Are you interested in a change in your kitchen? Do you need to mentally preparing yourself to paint those cabinets? We know you can do it. It just takes a bit of time, but soon your kitchen can be looking brand new! Here are some tips and tricks for painting your kitchen cabinets using Bungalow 47 chalk and clay paint.
We talked with Jill Lazarro, one of our paint retailers located in New Hampshire. Part of Jill’s business, Silly Jilly Designs, is offering her clients the service of painting kitchen cabinets. Jill uses Bungalow 47 Furniture Paint products exclusively on all her projects, and has completed many stunning before and afters. Check out these kitchens Jill has painted.
We always say that ‘paint fixes everything’. It sure makes a difference and adds that personality a homeowner is looking for to make the space their own. Seeing these pictures, ere you convinced yet that you can handle this project? No worries, we’ve got more tips and tricks to share and advice from an expert like Silly Jilly Designs who does this all the time!
It’s important to clean your cabinets with a degreaser such as Zep or Krud Kutter.
To remove built up grease, use a flat tool such as a metal putty knife or a flat head screwdriver for tight areas, and scrape out residue.
Think about what hardware you will be putting on the cabinets when you are done painting. Will the holes match up to what you currently have? If not, you will need to fill all the holes and sand the areas smooth.
You can paint with the doors on or off. This is a preference thing, so you will need to decide. You can easily paint with the doors on, but this will require needing a fine artist size brush to get around the hinge areas.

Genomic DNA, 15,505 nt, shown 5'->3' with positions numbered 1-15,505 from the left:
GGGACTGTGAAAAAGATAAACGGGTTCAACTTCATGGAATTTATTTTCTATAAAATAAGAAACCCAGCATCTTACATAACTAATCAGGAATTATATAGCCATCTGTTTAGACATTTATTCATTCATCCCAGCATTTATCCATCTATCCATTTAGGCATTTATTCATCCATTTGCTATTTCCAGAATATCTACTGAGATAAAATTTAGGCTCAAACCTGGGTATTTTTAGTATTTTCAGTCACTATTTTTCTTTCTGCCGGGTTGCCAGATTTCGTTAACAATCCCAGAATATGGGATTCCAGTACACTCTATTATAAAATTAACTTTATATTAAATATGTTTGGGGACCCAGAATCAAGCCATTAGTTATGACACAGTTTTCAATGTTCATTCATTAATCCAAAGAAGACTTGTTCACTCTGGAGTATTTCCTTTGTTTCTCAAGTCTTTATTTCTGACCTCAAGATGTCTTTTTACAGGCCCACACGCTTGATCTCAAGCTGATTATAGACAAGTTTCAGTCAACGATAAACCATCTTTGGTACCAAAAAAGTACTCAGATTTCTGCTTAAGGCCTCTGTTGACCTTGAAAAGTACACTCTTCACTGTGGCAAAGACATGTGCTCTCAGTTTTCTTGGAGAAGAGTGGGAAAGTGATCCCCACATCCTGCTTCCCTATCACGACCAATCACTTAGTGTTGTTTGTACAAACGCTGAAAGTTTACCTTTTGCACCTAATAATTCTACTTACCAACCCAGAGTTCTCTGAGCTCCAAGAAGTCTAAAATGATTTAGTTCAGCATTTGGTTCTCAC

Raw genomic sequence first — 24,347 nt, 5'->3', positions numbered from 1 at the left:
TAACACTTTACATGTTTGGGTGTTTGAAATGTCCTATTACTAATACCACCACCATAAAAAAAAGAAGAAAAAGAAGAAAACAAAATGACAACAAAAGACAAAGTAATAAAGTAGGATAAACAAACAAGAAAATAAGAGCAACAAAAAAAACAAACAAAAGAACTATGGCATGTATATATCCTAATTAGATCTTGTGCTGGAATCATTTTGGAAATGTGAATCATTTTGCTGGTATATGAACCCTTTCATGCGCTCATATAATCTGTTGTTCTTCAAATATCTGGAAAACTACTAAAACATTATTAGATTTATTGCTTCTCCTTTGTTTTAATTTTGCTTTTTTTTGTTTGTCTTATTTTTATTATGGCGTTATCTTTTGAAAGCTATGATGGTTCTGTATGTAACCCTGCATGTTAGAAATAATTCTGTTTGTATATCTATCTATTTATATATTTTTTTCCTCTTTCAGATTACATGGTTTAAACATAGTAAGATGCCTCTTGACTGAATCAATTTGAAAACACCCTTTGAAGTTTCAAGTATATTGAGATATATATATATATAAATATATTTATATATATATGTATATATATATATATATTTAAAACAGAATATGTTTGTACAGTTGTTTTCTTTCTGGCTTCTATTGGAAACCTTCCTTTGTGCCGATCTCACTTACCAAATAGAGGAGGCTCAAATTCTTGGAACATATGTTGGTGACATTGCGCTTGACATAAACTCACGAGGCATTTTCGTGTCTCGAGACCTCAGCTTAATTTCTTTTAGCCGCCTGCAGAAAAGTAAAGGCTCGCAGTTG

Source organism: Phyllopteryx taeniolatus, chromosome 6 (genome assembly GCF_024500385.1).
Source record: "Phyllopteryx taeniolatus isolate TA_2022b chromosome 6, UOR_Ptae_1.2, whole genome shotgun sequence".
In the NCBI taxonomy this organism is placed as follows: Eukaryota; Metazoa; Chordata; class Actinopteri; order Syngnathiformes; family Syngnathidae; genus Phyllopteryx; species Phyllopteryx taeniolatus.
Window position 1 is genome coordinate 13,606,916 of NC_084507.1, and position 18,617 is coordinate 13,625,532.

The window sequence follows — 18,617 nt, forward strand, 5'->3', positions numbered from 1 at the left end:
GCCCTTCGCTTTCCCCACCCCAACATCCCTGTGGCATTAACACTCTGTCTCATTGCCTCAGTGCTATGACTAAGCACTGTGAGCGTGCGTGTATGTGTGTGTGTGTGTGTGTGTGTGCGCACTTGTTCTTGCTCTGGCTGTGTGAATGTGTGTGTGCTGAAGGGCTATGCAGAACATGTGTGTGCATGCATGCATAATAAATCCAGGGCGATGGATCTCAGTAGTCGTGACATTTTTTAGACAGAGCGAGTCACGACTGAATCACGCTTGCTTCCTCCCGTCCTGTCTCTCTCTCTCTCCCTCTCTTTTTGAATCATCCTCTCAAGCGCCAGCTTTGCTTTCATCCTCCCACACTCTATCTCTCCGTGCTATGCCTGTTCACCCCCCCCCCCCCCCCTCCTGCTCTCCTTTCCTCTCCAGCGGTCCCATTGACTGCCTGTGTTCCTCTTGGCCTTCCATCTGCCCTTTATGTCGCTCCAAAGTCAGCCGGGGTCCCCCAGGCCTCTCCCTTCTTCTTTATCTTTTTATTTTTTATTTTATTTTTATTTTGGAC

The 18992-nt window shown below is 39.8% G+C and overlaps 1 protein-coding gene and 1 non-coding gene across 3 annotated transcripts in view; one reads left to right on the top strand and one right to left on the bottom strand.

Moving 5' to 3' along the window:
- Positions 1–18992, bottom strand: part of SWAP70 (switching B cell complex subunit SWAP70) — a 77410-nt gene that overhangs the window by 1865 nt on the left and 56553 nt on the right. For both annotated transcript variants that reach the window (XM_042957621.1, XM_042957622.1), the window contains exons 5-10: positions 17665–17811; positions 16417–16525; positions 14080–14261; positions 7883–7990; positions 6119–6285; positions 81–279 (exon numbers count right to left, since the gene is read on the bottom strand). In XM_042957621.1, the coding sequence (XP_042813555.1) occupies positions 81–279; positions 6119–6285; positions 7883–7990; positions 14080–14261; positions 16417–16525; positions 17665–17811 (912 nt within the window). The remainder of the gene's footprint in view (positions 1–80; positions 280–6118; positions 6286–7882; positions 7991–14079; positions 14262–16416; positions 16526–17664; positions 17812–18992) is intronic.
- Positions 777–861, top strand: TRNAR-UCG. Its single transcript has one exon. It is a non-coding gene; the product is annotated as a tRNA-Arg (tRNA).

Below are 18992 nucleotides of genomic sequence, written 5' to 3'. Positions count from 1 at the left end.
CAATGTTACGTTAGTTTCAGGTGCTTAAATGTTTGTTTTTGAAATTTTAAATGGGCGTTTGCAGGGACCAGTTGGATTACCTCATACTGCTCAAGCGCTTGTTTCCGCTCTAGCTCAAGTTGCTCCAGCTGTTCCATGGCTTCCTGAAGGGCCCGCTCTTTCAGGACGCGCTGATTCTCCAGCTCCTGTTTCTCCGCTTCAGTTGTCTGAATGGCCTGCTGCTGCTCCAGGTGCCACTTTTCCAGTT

We always recommend painting both the front and back side of the door! Painting the interior of the cabinets is not necessary.
Stir the paint well and use a nice synthetic brush. Jill at Silly Jilly Designs says she prefers a Purdy 2.5″ angled brush.
On occasion, Jill at SJD uses our Bungalow 47 Clear Primer on kitchens that have a dark stain or knotty pine. This helps with bleed through issues.
If desired, the paint can be used in a sprayer. Thinning the paint slightly with water may be required to obtain the proper viscosity for your sprayer. If you want to use a sprayer, keep in mind that this step obviously requires removing all the doors and having space to lay them out.
Start with a damp brush and paint in one direction with smooth, even strokes. Use a drier brush on crevices so you don’t end up with too much excess paint sitting in creases and puddling. Check out this post and video to see how easy it is.
Jill says she always uses Bungalow 47 Matte Finish (we would too) to protect her paint job. Matte Finish is water and chemical resistant, and is a great way to protect your cabinets from spills and scratches that frequently happen in a kitchen. Jill finds that it is best applied with a terrycloth staining pad. It’s important not to get too much on the sponge. It wipes on easy and requires two coats.
A quick way to apply your first coat of Matte Finish is to dip your brush in just about 1/4″ of finish and using a quick feathering motion (like when you are doing a dry brush technique) apply a very light layer working in small areas. For the second coat, apply a thin coat of Matte Finish to obtain full coverage. Make sure all spills and drips are brushed out. DO NOT OVER APPLY!
You can sand with a high grit sandpaper between coats of paint and/or Matte Finish. This will give you a super smooth finish.
Check out my Pinterest boards for other painting ideas and projects. Tune in again to learn more tips and tricks for painting your kitchen cabinets using Bungalow 47 chalk and clay paint.
Check out this post of a kitchen we painted and lived with, and how it held up.
We’ll be back in a few days to talk more about choosing colors, trends in kitchen cabinets, and how the paint job is holding up after years of use! Thanks for checking this out and if you have any questions, comment below and we will make sure we answer all your queries.
Happy Painting, Jill